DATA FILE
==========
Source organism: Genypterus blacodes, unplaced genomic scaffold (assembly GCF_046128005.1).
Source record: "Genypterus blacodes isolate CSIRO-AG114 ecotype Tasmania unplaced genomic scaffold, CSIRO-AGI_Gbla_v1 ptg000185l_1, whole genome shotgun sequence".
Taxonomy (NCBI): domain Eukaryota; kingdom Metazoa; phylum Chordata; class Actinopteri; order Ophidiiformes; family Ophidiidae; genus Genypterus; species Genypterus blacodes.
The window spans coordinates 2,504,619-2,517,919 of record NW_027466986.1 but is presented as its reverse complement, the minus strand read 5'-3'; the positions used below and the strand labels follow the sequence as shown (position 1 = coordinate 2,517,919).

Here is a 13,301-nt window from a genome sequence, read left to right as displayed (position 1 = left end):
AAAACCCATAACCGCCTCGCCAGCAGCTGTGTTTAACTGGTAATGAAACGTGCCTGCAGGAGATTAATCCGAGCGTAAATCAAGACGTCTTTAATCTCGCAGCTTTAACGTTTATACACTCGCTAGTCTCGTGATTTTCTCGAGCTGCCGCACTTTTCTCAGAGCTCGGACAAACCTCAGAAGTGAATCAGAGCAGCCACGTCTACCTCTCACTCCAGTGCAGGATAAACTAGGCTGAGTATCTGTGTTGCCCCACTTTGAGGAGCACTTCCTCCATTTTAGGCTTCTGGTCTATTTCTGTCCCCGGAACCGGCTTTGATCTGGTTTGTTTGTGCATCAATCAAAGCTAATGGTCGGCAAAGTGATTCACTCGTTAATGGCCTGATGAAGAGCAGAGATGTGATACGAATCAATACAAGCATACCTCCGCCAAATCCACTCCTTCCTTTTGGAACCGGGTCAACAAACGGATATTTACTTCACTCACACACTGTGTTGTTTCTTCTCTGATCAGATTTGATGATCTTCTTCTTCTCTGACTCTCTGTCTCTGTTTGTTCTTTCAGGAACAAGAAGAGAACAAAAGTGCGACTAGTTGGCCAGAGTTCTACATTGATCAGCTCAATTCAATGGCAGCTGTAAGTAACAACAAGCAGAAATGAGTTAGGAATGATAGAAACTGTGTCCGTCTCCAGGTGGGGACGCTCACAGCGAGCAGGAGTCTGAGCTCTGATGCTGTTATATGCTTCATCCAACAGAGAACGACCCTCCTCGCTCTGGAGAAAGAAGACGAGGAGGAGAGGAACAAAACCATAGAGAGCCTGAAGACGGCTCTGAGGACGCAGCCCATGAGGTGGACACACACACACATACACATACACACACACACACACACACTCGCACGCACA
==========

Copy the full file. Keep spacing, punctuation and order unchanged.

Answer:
Source organism: Genypterus blacodes, unplaced genomic scaffold (assembly GCF_046128005.1).
Source record: "Genypterus blacodes isolate CSIRO-AG114 ecotype Tasmania unplaced genomic scaffold, CSIRO-AGI_Gbla_v1 ptg000185l_1, whole genome shotgun sequence".
Taxonomy (NCBI): domain Eukaryota; kingdom Metazoa; phylum Chordata; class Actinopteri; order Ophidiiformes; family Ophidiidae; genus Genypterus; species Genypterus blacodes.
The window spans coordinates 2,504,619-2,517,919 of record NW_027466986.1 but is presented as its reverse complement, the minus strand read 5'-3'; the positions used below and the strand labels follow the sequence as shown (position 1 = coordinate 2,517,919).

Here is a 13,301-nt window from a genome sequence, read left to right as displayed (position 1 = left end):
AAAACCCATAACCGCCTCGCCAGCAGCTGTGTTTAACTGGTAATGAAACGTGCCTGCAGGAGATTAATCCGAGCGTAAATCAAGACGTCTTTAATCTCGCAGCTTTAACGTTTATACACTCGCTAGTCTCGTGATTTTCTCGAGCTGCCGCACTTTTCTCAGAGCTCGGACAAACCTCAGAAGTGAATCAGAGCAGCCACGTCTACCTCTCACTCCAGTGCAGGATAAACTAGGCTGAGTATCTGTGTTGCCCCACTTTGAGGAGCACTTCCTCCATTTTAGGCTTCTGGTCTATTTCTGTCCCCGGAACCGGCTTTGATCTGGTTTGTTTGTGCATCAATCAAAGCTAATGGTCGGCAAAGTGATTCACTCGTTAATGGCCTGATGAAGAGCAGAGATGTGATACGAATCAATACAAGCATACCTCCGCCAAATCCACTCCTTCCTTTTGGAACCGGGTCAACAAACGGATATTTACTTCACTCACACACTGTGTTGTTTCTTCTCTGATCAGATTTGATGATCTTCTTCTTCTCTGACTCTCTGTCTCTGTTTGTTCTTTCAGGAACAAGAAGAGAACAAAAGTGCGACTAGTTGGCCAGAGTTCTACATTGATCAGCTCAATTCAATGGCAGCTGTAAGTAACAACAAGCAGAAATGAGTTAGGAATGATAGAAACTGTGTCCGTCTCCAGGTGGGGACGCTCACAGCGAGCAGGAGTCTGAGCTCTGATGCTGTTATATGCTTCATCCAACAGAGAACGACCCTCCTCGCTCTGGAGAAAGAAGACGAGGAGGAGAGGAACAAAACCATAGAGAGCCTGAAGACGGCTCTGAGGACGCAGCCCATGAGGTGGACACACACACACATACACATACACACACACACACACACACTCGCACGCACA